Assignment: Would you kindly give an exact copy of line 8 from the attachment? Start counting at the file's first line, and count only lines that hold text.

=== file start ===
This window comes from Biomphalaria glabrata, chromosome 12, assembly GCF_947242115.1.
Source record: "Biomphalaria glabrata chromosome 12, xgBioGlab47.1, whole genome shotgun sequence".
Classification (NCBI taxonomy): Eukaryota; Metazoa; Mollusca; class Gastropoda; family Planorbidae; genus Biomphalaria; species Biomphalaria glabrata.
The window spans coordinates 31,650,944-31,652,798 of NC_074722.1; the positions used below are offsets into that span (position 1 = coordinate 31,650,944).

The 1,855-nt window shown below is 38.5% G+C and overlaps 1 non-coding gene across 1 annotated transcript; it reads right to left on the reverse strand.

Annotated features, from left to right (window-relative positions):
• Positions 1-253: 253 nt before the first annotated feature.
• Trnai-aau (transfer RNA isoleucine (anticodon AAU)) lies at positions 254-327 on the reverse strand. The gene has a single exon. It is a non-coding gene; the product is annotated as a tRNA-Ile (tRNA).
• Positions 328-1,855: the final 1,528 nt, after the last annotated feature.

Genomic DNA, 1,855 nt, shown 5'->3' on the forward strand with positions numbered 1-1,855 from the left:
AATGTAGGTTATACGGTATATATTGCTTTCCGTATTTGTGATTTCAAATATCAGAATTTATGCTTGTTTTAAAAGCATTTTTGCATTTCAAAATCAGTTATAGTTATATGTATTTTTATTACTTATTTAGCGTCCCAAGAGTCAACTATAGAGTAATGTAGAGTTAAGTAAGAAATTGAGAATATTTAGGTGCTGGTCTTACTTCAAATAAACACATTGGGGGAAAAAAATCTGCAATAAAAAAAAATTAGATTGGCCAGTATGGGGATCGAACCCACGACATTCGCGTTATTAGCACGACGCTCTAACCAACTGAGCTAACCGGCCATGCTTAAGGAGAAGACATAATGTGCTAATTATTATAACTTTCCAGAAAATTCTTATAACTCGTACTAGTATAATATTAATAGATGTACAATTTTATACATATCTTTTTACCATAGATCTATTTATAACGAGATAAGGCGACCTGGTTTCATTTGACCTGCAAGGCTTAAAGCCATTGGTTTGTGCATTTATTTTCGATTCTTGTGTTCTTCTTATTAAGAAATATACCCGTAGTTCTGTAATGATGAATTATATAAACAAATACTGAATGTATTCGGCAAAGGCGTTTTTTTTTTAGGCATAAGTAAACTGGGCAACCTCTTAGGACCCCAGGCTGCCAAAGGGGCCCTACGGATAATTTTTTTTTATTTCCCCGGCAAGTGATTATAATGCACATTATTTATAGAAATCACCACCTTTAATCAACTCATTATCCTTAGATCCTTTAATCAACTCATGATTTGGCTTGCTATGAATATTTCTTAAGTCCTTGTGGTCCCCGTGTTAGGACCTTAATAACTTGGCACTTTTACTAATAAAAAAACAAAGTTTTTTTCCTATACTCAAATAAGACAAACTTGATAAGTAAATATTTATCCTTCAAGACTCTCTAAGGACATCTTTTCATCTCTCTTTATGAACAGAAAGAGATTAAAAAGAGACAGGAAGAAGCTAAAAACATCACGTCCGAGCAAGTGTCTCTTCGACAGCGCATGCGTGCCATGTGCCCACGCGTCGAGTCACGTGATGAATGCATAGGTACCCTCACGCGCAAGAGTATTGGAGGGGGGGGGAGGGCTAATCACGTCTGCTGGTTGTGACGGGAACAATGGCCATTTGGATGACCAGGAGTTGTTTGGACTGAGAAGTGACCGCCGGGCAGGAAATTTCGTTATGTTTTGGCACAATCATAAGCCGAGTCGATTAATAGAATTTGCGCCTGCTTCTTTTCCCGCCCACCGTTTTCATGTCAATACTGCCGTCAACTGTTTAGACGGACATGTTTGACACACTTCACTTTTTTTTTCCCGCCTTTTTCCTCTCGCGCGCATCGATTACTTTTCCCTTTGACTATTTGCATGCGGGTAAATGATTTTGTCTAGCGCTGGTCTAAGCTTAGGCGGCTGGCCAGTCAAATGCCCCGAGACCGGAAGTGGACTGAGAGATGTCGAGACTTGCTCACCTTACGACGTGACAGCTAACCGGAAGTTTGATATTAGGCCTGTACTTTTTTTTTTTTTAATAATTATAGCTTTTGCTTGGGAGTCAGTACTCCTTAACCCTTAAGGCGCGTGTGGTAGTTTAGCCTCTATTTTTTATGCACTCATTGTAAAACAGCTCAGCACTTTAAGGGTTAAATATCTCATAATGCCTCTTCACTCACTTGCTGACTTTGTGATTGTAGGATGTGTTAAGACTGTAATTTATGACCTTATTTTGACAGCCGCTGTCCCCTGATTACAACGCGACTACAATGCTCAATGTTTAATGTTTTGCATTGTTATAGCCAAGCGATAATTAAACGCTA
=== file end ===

• Trnai-aau (transfer RNA isoleucine (anticodon AAU)) lies at positions 254-327 on the reverse strand. The gene has a single exon. It is a non-coding gene; the product is annotated as a tRNA-Ile (tRNA).